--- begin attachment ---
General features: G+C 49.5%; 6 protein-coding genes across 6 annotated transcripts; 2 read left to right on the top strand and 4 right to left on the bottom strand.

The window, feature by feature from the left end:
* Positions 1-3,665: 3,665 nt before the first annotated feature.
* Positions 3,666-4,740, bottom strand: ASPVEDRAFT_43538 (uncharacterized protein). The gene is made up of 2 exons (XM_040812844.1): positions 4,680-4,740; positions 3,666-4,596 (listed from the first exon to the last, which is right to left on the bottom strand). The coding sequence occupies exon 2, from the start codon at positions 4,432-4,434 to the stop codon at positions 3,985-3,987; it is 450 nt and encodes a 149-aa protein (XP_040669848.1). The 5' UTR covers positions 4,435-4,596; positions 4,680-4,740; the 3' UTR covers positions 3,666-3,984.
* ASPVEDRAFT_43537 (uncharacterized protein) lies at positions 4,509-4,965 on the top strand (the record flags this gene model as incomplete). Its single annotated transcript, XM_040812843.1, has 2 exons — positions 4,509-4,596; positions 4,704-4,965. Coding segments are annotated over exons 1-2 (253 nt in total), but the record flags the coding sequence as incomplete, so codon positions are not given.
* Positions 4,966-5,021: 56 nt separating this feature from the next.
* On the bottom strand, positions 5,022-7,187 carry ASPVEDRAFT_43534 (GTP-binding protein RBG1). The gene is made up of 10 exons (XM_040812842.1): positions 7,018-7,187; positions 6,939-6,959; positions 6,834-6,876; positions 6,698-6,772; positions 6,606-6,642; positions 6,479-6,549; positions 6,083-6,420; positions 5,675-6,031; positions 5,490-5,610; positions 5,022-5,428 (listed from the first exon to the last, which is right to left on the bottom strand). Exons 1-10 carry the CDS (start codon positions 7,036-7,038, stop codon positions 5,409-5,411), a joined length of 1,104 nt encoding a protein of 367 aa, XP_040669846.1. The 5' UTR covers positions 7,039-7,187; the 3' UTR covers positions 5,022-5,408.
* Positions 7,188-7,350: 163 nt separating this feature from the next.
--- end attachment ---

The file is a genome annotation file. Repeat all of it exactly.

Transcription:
General features: G+C 49.5%; 6 protein-coding genes across 6 annotated transcripts; 2 read left to right on the top strand and 4 right to left on the bottom strand.

The window, feature by feature from the left end:
* Positions 1-3,665: 3,665 nt before the first annotated feature.
* Positions 3,666-4,740, bottom strand: ASPVEDRAFT_43538 (uncharacterized protein). The gene is made up of 2 exons (XM_040812844.1): positions 4,680-4,740; positions 3,666-4,596 (listed from the first exon to the last, which is right to left on the bottom strand). The coding sequence occupies exon 2, from the start codon at positions 4,432-4,434 to the stop codon at positions 3,985-3,987; it is 450 nt and encodes a 149-aa protein (XP_040669848.1). The 5' UTR covers positions 4,435-4,596; positions 4,680-4,740; the 3' UTR covers positions 3,666-3,984.
* ASPVEDRAFT_43537 (uncharacterized protein) lies at positions 4,509-4,965 on the top strand (the record flags this gene model as incomplete). Its single annotated transcript, XM_040812843.1, has 2 exons — positions 4,509-4,596; positions 4,704-4,965. Coding segments are annotated over exons 1-2 (253 nt in total), but the record flags the coding sequence as incomplete, so codon positions are not given.
* Positions 4,966-5,021: 56 nt separating this feature from the next.
* On the bottom strand, positions 5,022-7,187 carry ASPVEDRAFT_43534 (GTP-binding protein RBG1). The gene is made up of 10 exons (XM_040812842.1): positions 7,018-7,187; positions 6,939-6,959; positions 6,834-6,876; positions 6,698-6,772; positions 6,606-6,642; positions 6,479-6,549; positions 6,083-6,420; positions 5,675-6,031; positions 5,490-5,610; positions 5,022-5,428 (listed from the first exon to the last, which is right to left on the bottom strand). Exons 1-10 carry the CDS (start codon positions 7,036-7,038, stop codon positions 5,409-5,411), a joined length of 1,104 nt encoding a protein of 367 aa, XP_040669846.1. The 5' UTR covers positions 7,039-7,187; the 3' UTR covers positions 5,022-5,408.
* Positions 7,188-7,350: 163 nt separating this feature from the next.